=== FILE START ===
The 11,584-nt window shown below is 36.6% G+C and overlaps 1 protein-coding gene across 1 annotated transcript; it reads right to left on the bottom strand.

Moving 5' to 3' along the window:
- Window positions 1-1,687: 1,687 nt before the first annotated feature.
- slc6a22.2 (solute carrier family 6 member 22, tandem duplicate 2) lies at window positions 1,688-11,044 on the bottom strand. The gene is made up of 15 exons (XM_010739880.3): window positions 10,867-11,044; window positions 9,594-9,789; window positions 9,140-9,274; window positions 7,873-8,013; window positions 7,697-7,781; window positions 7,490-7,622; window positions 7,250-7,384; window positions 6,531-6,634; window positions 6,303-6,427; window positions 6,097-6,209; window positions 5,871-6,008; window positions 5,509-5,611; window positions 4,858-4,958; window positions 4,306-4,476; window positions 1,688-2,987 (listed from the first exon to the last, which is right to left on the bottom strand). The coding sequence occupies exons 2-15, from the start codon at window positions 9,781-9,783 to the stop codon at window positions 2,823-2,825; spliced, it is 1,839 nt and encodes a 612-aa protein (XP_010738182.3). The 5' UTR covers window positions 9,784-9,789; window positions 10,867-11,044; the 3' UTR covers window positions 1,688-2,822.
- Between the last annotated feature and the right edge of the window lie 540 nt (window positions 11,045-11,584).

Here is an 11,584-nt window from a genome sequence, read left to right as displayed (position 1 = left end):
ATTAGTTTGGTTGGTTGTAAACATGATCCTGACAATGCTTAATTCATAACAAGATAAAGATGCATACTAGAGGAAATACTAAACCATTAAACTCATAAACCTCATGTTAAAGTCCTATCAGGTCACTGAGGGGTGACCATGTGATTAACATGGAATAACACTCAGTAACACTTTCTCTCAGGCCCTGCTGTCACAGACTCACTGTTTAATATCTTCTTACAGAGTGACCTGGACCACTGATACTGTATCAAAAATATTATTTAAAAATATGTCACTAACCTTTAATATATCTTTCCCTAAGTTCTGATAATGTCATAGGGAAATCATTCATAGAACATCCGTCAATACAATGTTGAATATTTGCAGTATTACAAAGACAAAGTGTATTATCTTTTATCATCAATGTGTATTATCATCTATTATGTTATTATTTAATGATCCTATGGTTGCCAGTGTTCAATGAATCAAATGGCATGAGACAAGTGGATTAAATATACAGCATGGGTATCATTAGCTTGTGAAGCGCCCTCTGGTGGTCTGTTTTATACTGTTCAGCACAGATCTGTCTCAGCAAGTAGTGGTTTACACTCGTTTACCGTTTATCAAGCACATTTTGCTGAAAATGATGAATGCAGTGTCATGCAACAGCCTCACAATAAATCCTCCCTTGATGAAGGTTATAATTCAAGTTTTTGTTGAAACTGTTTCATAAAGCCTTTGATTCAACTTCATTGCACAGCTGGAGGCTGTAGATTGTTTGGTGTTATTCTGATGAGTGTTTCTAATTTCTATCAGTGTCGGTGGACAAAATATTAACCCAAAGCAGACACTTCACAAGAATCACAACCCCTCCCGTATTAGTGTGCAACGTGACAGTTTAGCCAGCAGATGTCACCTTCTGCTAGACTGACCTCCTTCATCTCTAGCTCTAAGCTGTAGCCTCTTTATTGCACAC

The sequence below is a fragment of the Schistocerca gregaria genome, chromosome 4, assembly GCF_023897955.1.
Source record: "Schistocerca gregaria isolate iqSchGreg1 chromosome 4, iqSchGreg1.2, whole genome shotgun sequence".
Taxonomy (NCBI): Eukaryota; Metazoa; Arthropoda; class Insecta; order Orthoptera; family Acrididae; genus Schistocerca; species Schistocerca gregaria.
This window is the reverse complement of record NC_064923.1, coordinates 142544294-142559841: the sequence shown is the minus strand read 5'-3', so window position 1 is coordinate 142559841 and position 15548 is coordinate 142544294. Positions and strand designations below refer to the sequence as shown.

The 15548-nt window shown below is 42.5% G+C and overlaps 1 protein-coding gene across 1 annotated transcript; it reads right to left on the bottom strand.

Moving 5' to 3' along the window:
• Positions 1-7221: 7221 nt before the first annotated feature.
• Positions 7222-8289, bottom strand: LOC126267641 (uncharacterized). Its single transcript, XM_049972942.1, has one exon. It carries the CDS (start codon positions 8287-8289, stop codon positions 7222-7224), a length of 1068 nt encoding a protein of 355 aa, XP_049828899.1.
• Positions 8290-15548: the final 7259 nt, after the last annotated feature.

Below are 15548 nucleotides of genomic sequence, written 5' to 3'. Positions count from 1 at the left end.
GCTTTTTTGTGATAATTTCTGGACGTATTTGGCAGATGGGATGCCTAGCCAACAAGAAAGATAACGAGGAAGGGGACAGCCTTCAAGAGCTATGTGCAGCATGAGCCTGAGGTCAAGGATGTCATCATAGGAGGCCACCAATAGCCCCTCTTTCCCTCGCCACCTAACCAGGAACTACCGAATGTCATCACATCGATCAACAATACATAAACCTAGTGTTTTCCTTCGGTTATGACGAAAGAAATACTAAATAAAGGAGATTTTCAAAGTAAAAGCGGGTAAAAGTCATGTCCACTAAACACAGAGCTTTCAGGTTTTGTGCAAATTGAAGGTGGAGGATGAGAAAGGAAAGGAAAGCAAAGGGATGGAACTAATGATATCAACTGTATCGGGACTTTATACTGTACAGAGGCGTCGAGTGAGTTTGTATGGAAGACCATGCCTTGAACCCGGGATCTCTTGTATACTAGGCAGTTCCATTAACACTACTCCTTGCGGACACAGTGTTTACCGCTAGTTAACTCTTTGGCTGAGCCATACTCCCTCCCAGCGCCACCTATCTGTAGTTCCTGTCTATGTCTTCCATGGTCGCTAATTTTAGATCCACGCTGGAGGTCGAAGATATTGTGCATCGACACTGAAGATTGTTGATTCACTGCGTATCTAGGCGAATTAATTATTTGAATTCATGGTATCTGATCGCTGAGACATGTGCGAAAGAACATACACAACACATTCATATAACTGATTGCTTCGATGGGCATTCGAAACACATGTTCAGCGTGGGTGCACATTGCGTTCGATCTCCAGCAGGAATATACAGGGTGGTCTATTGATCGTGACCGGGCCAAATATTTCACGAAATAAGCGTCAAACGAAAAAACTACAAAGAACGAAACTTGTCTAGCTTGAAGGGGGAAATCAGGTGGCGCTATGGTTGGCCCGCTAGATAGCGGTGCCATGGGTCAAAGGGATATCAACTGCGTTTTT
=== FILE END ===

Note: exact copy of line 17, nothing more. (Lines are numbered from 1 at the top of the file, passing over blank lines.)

Below are 15548 nucleotides of genomic sequence, written 5' to 3'. Positions count from 1 at the left end.